The use of nocebos may be detrimental to some of our patients, not only by instilling fear, but also from a physiological standpoint. Ritter et al2 noted that when patients with chronic low back pain read pain-related words, there was greater activation of the part of the brain that senses pain compared to when they read less threatening words. Swannell et al3 found that people perceived a heat laser stimulus as more painful after reading these similar painful words. Now imagine what we have the potential to do to the psychological state of our athletes if we are using words such as “grinding,” “pinching,” or “torn.” The words we use can unintentionally “add fuel to the fire” and augment an athlete's pain experience in ways that are often hard to appreciate or measure, but they are real and will impact patient outcomes. There are times when the severity of the pathological tissue injuries must be acknowledged, as is the case with an anterior cruciate ligament rupture. Medical professionals can still educate the athlete on this pathology in an empathetic manner, which may significantly reduce the stress and fear associated with the scenario.

Not only can our words increase our athletes' pain, but the fear induced by pathological language can increase stress, which can impact their overall recovery process. Marucha et al4 examined the effects of stress on wound healing. The researchers created punch biopsy wounds on the hard palate of students during two different scenarios: one at the beginning of summer vacation and the other 3 days before an examination. The researchers then tracked how long it took each of the wounds to heal, and compared results between the two scenarios. Findings indicated that the wounds made days before the examination took approximately 40% longer to heal.4 These were the same type of wound on the same person, and all that changed were the situational stressors. Think how stressed your athletes are if they are coping with an injury and can't compete, and you keep reinforcing how weak they are, that their muscles are underactivated, or how damaged their body is. The words we use may roll off the tip of our tongues, but those on the receiving end may have a hard time letting them go.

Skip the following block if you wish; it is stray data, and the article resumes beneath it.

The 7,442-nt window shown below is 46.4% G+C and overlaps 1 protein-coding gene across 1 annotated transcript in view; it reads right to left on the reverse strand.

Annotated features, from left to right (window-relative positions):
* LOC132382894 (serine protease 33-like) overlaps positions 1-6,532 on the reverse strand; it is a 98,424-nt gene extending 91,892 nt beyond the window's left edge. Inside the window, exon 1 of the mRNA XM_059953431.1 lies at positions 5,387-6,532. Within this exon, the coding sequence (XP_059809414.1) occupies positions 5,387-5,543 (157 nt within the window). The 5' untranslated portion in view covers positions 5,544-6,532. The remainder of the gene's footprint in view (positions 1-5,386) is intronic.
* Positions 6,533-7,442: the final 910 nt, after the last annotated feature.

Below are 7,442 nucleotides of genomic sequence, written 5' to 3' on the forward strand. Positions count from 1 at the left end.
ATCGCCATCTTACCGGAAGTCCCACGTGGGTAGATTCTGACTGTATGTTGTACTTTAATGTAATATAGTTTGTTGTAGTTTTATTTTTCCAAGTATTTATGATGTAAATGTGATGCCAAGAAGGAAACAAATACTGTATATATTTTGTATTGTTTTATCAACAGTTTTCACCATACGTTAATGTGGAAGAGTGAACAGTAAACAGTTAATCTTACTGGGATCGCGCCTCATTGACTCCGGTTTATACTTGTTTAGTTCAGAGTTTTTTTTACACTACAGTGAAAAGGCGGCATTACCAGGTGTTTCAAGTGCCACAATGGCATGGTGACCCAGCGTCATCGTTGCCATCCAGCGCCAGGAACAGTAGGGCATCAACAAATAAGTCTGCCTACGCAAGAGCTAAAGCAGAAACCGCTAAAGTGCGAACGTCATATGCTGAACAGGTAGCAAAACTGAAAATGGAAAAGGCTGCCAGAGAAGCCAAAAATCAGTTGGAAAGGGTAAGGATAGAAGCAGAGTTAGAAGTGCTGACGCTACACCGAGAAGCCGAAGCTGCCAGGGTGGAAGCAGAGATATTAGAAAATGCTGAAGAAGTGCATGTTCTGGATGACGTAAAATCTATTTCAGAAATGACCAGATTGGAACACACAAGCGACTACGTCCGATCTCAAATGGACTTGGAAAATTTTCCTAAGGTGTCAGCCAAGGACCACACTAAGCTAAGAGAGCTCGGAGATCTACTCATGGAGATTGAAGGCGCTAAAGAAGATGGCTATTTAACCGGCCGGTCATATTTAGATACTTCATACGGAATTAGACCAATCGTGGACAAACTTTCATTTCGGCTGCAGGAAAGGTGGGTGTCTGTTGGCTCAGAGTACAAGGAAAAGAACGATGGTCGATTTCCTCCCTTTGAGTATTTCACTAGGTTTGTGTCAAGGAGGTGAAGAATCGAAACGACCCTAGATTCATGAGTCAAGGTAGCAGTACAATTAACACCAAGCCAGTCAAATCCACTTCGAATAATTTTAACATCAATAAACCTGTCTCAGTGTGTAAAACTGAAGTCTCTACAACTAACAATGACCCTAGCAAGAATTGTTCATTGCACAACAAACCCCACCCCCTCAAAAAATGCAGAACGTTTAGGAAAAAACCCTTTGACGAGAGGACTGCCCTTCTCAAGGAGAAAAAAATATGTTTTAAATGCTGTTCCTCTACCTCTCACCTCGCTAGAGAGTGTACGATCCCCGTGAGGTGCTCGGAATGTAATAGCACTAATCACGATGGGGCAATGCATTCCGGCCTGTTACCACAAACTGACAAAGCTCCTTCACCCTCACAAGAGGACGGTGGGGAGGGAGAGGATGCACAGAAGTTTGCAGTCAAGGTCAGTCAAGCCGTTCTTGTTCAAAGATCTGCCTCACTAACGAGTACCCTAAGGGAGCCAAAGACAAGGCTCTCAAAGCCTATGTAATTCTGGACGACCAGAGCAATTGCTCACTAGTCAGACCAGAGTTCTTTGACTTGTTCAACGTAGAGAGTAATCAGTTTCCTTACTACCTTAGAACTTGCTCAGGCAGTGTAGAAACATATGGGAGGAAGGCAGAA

Table 2 provides common pathological word choices that can serve as nocebos for our athletes, and some alternative ways to present the information. Although this isn't a complete list, it provides a framework that may offer a more person-centered approach. Think about the words that you commonly use, and ask yourself how negative they are, or if they seem overtly threatening. Sometimes educating the athlete on the severity of an injury is necessary to ensure the appropriate rehabilitation measures are taken, but the delivery of these words must be tactful. Whoever said, “Sticks and stones may break my bones, but words will never hurt me” lied, and we have to think of the powerful impact our words can have on those around us.

Examples of Nocebo Word Choices and Viable Alternatives

Table 2:

Examples of Nocebo Word Choices and Viable Alternatives

References

  1. Testa M, Rossettini G. Enhance placebo, avoid nocebo: how contextual factors affect physiotherapy outcomes. Man Ther. 2016;24:65–74. doi:10.1016/j.math.2016.04.006 [CrossRef]
  2. Ritter A, Franz M, Puta C, Dietrich C, Miltner WH, Weiss T. Enhanced brain responses to pain-related words in chronic back pain patients and their modulation by current pain. Healthcare (Basel). 2016;4(3):54. doi:10.3390/health-care4030054 [CrossRef]
  3. Swannell ER, Brown CA, Jones AK, Brown RJ. Some words hurt more than others: semantic activation of pain concepts in memory and subsequent experiences of pain. J Pain. 2016;17(3):336–349. doi:10.1016/j.jpain.2015.11.004 [CrossRef]
  4. Marucha PT, Kiecolt-Glaser JK, Favagehi M. Mucosal wound healing is impaired by examination stress. Psychosom Med. 1998;60(3):362–365. doi:10.1097/00006842-199805000-00025 [CrossRef]

Examples of Nocebos Commonly Used in Health Care Settings

My pelvis is “unstable” and “out of alignment.” They said it is “bone-on-bone.” I was told to never lift over 10 pounds again. Bending that way will hurt your back. Squatting is bad for your knees. You have back pain because your core is weak.

Examples of Nocebo Word Choices and Viable Alternatives

NoceboAlternative
InstabilityMovement coordination
DegenerativeChronological changes
ChronicPersistent
PinchedIncreased pressure
WeaknessStrength changes
PainSymptoms
MisalignedStructural positioning
UnderactivatedMotor coordination
RupturedIntegrity changes
Authors

From Ithaca College, Ithaca, New York.

The author has no financial or proprietary interest in the materials presented herein.

Correspondence: Tim Reynolds, PT, DPT, OCS, CSCS, 953 Danby Road, Ithaca, NY 14850. Email: t.reynolds1026@gmail.com

10.3928/19425864-20201022-02